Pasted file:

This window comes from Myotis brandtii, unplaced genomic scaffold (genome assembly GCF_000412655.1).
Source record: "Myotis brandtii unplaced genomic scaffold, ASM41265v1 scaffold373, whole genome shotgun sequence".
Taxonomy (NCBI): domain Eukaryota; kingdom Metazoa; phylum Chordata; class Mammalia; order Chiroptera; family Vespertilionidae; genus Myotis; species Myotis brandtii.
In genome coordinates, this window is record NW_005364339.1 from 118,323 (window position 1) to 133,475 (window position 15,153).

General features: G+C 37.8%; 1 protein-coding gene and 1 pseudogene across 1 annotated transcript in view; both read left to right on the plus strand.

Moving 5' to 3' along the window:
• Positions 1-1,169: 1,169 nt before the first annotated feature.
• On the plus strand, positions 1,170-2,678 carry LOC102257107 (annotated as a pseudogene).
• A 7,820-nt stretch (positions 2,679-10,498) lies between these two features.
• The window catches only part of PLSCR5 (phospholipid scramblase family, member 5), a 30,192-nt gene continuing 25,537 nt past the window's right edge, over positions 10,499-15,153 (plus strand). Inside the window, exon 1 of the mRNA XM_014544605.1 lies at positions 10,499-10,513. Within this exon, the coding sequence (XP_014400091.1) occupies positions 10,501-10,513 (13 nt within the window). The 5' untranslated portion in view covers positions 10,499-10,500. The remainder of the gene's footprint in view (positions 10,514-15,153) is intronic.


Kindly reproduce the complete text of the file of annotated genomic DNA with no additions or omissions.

This window comes from Myotis brandtii, unplaced genomic scaffold (genome assembly GCF_000412655.1).
Source record: "Myotis brandtii unplaced genomic scaffold, ASM41265v1 scaffold373, whole genome shotgun sequence".
Taxonomy (NCBI): domain Eukaryota; kingdom Metazoa; phylum Chordata; class Mammalia; order Chiroptera; family Vespertilionidae; genus Myotis; species Myotis brandtii.
In genome coordinates, this window is record NW_005364339.1 from 118,323 (window position 1) to 133,475 (window position 15,153).

General features: G+C 37.8%; 1 protein-coding gene and 1 pseudogene across 1 annotated transcript in view; both read left to right on the plus strand.

Moving 5' to 3' along the window:
• Positions 1-1,169: 1,169 nt before the first annotated feature.
• On the plus strand, positions 1,170-2,678 carry LOC102257107 (annotated as a pseudogene).
• A 7,820-nt stretch (positions 2,679-10,498) lies between these two features.
• The window catches only part of PLSCR5 (phospholipid scramblase family, member 5), a 30,192-nt gene continuing 25,537 nt past the window's right edge, over positions 10,499-15,153 (plus strand). Inside the window, exon 1 of the mRNA XM_014544605.1 lies at positions 10,499-10,513. Within this exon, the coding sequence (XP_014400091.1) occupies positions 10,501-10,513 (13 nt within the window). The 5' untranslated portion in view covers positions 10,499-10,500. The remainder of the gene's footprint in view (positions 10,514-15,153) is intronic.